Last Hired, First Fired: How the Great Depression Affected African Americans

Evicted sharecroppers along Highway 60, New Madrid County, Missouri, 1939. (Credit: Arthur Rothstein/FSA/The Library of Congress)


Lasting from 1929 to 1939, the Great Depression was the worst economic downtown in the industrialized world. While no group escaped the economic devastation of the Great Depression, few suffered more than African Americans. Said to be “last hired, first fired,” African Americans were the first to see hours and jobs cut, and they experienced the highest unemployment rate during the 1930s. Since they were already relegated to lower-paying professions, African Americans had less of a financial cushion to fall back on when the economy collapsed.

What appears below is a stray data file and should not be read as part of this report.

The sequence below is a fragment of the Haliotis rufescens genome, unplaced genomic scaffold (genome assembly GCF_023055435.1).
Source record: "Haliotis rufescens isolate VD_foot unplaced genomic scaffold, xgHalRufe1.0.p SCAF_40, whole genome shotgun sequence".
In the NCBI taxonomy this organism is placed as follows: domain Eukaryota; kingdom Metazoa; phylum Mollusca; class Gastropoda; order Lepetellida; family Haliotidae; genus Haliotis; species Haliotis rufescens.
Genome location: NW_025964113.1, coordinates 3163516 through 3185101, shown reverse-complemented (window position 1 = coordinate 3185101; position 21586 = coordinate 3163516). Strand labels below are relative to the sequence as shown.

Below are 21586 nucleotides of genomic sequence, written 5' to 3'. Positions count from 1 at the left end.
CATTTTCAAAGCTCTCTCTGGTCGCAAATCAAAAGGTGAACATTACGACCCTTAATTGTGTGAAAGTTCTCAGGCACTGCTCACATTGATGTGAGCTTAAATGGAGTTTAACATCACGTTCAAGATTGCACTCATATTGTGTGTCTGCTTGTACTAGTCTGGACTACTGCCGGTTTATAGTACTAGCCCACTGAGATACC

The Great Depression impacted African Americans for decades to come. It spurred the rise of African-American activism, which laid the groundwork for the Civil Rights Movement in the 1950s and 1960s. The popularity of President Franklin D. Roosevelt and his New Deal program also saw African Americans switch their political allegiances to become a core part of the Democratic Party’s voting bloc.

African-American unemployment rates doubled or tripled those of whites.
Prior to the Great Depression, African Americans worked primarily in unskilled jobs. After the stock market crash of 1929, those entry-level, low-paying jobs either disappeared or were filled by whites in need of employment. According to the Library of Congress, the African-American unemployment rate in 1932 climbed to approximately 50 percent.

Full article at History

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